Just because your bank may start to offer this service, it doesn’t mean you should use it.
Earlier this year, the American Bankers association asked federal regulators to ease rules related to “small-dollar lending.” The goal is to bring back a customer service known as direct deposit advance. It’s a short-tell installment loan that allows you to borrow quickly by getting around underwriting rules. However, consumers need to be aware of the risk of using financing options like these, because they can be just as dangerous as payday loans.
What is direct deposit advance?
Direct deposit advance is essentially a payday loan through your bank. You effectively borrow money against your income. That’s how you get around basic underwriting rules. It’s basically an agreement that you get a small amount of money now that you pay back as soon as you get paid.
Banks offered direct deposit advances before, prior to 2013. As long as you had direct deposit set up with a bank, you could borrow up to a certain amount. However, federal regulators stepped in by 2013 to curtail the use of these products. Several different agencies placed restrictions: the FDIC, Office of the Comptroller of Currency, and the Consumer Financial Protection Bureau.
Now banks are asking these agencies to walk those restrictions back. However, consumer advocates argue that the direct deposit advance carries the same risk as payday loans. Because qualification only considers income and not expenses, it doesn’t factor in the ability of the consumer to repay the loan.
Why is direct deposit advance bad?
Interest rates on financing are correlated to the convenience they offer. Secured traditional loans that have collateral offer the lowest rates. Unsecured loans have higher rate and open credit lines like credit cards are still higher. No-credit-check loans that skip the underwriting process offer the ultimate convenience, but that comes at a price. Namely, the interest charges that can be over 300%.
The other reason these loans are risky is because skipping underwriting means the lender doesn’t assess your ability to repay. They never look at your other debts or expenses to see if you can afford to pay the loan back.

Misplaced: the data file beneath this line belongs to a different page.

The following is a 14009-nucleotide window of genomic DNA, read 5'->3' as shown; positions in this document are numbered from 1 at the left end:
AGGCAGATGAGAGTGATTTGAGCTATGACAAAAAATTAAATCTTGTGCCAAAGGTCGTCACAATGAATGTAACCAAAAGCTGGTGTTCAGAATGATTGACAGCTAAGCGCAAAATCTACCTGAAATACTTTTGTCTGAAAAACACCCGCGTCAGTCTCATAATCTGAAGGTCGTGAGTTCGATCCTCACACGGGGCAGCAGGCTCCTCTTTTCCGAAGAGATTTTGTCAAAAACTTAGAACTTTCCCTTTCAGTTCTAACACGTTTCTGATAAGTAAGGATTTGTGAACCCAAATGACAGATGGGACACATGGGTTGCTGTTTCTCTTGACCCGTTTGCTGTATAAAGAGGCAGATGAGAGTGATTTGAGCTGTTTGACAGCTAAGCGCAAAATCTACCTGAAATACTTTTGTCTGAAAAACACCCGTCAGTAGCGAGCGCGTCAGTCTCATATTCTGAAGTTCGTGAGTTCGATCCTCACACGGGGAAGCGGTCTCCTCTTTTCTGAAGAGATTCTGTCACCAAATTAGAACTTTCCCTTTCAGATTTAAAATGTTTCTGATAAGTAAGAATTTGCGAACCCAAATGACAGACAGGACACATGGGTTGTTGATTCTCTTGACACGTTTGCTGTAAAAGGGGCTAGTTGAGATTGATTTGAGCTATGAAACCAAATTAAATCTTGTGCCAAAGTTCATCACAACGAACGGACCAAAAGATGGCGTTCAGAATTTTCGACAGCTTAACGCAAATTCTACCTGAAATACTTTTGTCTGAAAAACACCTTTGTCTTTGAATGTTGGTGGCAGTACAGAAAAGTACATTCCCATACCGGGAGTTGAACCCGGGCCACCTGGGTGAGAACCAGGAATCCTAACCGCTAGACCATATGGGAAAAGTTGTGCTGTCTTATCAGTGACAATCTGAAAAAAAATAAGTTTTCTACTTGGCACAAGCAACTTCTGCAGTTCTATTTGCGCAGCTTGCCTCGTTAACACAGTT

As a result of these two factors, people who shouldn’t borrow at all wind up with 300% APR loans. The argument is that if you use a short-term installment loan correctly, you never pay that 300% APR. Most of these loans, including direct deposit advance, have 2-week terms. The APR isn’t applied if you pay the loan back in-full within that two weeks.
However, there is nothing in place to make people use these loans correctly. In fact, studies show that most people that take out these loans do so because they have extreme financial distress already. They can’t qualify for a traditional loan, they’ve maxed out their credit cards, so they turn to the only financing they can qualify for – one that requires no credit check.
What’s the alternative?
“If you don’t have reasonable expectation that you can pay any short-term financing like this back within the first billing cycle, don’t use it,” advises Gary Herman, President of Consolidated Credit. “Payday loans and direct deposit advances cannot keep you afloat if you can’t afford all the expenses in your budget. If you use them for that, you end up with serious debt problems – more serious than what you already face.”
Herman advises anyone who is considering any type of short-term financing to consider two things:
- Make sure you have the right need
- Absolutely ensure you have the ability to repay it in the short term
“Using financial products like these as a stopgap for your budget is a recipe for disaster,” Herman explains. “Instead, you need to find a long-term solution for your budget that focuses on eliminating the debt you already have.”
In many cases, the better option is to consolidate the debt you already have in order to fix your budget. Debt consolidation allows you to combine multiple debts into a single low-interest monthly payment. Since this reduces the interest charges, you can get out of debt faster even by paying less money each month. This gives you the breathing room you need in your budget to break your credit dependence.